“That’s something that’s made up and talked about in the world. Those are external things that take place,” Key said. “Who’s the favorite, who’s not the favorite, who’s supposed to win, who’s not supposed to win, what games are you supposed to win to get to this number of wins or not supposed to win? Those are all external things that are fabricated without looking at tape, without looking at the other team, without looking at both teams, without looking at the matchups.
“We’ve got continue to block those things out and have the mindset that the only thing that matters is the message that takes place in the building, the knowledge of your opponent based on what you see on tape, how you view them, how they match up with you, how you match up with them, your plan, trusting in your plan, trusting in the players around you to execute the plan. That’s something we continue to work on every day from a mindset factor of having the right mindset every game.”
Key’s team returned to work this week looking to flush the failure of a 38-23 loss at home to Boston College, a defeat that dealt a major blow to the team’s bowl hopes, dashed already-slim ACC title chances and halted the momentum from that Oct. 7 victory in south Florida.
The Jackets have yet to put together back-to-back wins this season (they haven’t had a win streak since beating Pittsburgh and Duke, respectively, the first week of October last year), but they also haven’t suffered through a losing streak this fall. That’s a bit of a silver lining that Key’s players have found a way to bounce back time and again.
“It shows what the team is capable of doing consistently,” Key said. “Yeah, there’s that bounce back, and we’re so happy with a bounce-back, yet so deflated with, what would you call it, a bounce down, I guess? A deflation? It’s consistency that we’re continuing to work for. They show that they can do it, they show that they will do it, they show that they’re capable of doing it, and we’ve got to continue to do it consistently and get that done.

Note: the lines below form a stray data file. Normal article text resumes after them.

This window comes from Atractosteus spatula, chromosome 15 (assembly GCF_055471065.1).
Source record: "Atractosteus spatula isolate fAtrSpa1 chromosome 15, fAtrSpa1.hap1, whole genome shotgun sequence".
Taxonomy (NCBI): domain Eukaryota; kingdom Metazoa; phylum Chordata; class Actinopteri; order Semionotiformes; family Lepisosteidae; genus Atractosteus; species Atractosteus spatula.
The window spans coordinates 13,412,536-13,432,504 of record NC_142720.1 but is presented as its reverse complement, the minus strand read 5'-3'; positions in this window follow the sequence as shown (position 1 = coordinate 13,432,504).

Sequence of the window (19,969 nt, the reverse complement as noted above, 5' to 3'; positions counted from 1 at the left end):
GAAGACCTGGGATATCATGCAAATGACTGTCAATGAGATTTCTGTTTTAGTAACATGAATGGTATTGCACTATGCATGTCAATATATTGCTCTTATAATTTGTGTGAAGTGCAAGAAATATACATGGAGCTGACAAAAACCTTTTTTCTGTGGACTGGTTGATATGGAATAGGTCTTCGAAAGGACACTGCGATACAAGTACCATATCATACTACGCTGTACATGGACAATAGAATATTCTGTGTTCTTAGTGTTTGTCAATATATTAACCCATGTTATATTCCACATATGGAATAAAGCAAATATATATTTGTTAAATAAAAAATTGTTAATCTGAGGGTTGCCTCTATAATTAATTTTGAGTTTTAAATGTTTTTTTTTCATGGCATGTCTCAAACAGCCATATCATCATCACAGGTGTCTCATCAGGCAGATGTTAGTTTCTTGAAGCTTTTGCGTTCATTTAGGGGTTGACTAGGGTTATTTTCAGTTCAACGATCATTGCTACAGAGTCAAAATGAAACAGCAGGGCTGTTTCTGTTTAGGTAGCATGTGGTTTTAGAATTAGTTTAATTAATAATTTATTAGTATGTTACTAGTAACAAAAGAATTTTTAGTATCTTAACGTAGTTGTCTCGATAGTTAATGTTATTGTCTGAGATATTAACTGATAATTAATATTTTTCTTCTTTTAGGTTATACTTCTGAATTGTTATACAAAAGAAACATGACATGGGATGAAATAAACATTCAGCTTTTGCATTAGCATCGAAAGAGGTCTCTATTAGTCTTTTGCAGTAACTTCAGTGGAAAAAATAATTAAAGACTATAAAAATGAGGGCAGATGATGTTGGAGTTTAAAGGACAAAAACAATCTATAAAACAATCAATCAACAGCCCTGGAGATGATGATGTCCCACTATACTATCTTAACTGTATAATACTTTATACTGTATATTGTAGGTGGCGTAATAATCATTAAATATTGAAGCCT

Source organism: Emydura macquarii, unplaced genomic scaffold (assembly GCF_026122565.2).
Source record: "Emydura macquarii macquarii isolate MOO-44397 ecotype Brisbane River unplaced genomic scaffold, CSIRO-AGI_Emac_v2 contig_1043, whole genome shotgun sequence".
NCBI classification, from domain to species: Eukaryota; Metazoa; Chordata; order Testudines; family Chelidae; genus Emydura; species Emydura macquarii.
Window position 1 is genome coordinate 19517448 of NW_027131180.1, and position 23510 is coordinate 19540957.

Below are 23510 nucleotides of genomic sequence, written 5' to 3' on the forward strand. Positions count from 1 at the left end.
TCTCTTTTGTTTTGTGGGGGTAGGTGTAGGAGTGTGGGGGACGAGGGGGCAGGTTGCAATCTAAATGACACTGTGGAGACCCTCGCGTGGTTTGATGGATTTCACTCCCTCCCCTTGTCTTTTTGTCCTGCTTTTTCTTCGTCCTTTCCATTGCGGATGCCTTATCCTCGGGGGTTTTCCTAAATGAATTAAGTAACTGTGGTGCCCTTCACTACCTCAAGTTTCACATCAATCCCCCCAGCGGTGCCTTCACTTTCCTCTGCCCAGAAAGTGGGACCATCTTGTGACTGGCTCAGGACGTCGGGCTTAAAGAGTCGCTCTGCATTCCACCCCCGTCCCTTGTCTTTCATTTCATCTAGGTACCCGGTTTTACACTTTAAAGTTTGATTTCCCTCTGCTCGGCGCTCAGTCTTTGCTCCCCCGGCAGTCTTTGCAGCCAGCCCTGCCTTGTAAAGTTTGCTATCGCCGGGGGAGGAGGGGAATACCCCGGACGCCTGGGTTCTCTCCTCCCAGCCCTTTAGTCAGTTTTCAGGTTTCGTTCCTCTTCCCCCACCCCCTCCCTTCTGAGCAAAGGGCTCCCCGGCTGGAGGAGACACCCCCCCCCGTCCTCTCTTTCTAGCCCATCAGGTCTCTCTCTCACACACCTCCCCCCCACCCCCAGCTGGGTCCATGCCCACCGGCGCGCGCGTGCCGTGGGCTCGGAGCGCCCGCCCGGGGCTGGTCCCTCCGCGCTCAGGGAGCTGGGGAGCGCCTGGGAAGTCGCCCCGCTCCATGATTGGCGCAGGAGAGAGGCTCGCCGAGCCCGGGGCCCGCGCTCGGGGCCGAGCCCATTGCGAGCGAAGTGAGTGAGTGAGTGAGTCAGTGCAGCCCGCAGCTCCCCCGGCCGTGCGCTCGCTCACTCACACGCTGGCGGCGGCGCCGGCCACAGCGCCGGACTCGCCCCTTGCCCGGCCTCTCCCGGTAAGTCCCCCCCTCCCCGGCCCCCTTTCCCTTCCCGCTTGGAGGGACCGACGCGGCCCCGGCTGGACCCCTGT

“I wish there was a better, concrete thing to say. There wouldn’t be a bounce-back if there wasn’t a down game, and if I knew what the answer was, there wouldn’t be a down game.”
No. 17 North Carolina lost in shocking fashion at Virginia on Saturday. The Tar Heels were 24-point favorites against a Cavaliers team that was 0-5 against the FBS this season, but UNC allowed 228 yards on the ground, went 4-of-13 on third downs and turned the ball over once in a 31-27 loss.
Carolina, however, comes to Atlanta as one of the better teams in the nation. It leads the ACC in passing offense, total offense, takeaways and third-down conversion rate.
Veteran quarterback Drake Maye, of course, is the star of the UNC show. He has thrown for 2,239 yards and 14 touchdowns this season (and for 6,659 yards and 53 touchdowns for his career), ranks second among ACC quarterbacks in completion percentage (65.4) and leads the league with 24.3 completions per game.
And Maye isn’t the only weapon in the Heels’ offense. Omarion Hampton has a conference-leading 110-rushing yards per game and has scored nine touchdowns, and former Tech receiver Nate McCollum is one of three wideouts with at least 300 yards receiving.
On defense, UNC is giving up 240.4 yards per game through the air, the second-worst mark in the ACC.
“We got a good opponent coming in,” Key said. “Credit to coach (Mack) Brown and what he’s done over his entire career and where UNC is this year. They had a tough loss last week, and I know they’ll be coming in hungry, ready to play, too.”
Tech’s other victory over a ranked team during the Key era came at Pittsburgh in 2022. The Jackets lost to top-ranked Georgia to end the 2022 regular season in Athens and to a ranked Ole Miss squad on the road earlier this year.
Saturday’s matchup presents yet another chance for Key’s team to defeat a ranked team, but also to show again it can respond from a disappointing loss.
“You can’t look in the rearview mirror. You have to move forward with those things because one thing can lead to another, and we’ve had examples this year of those things where you’ve got to put things past and be able to have short memories and move on,” Key said. “Like any time, you got to know what put you in position to win a game, what put you in a position to be where you were at the beginning of the fourth quarter. And then you got to know what you did that didn’t allow you to win the football game, eliminate those things, improve those things.
“Pushing through and working through those things and being able to get the win at the end is what we’ve got to continue to push forward with.”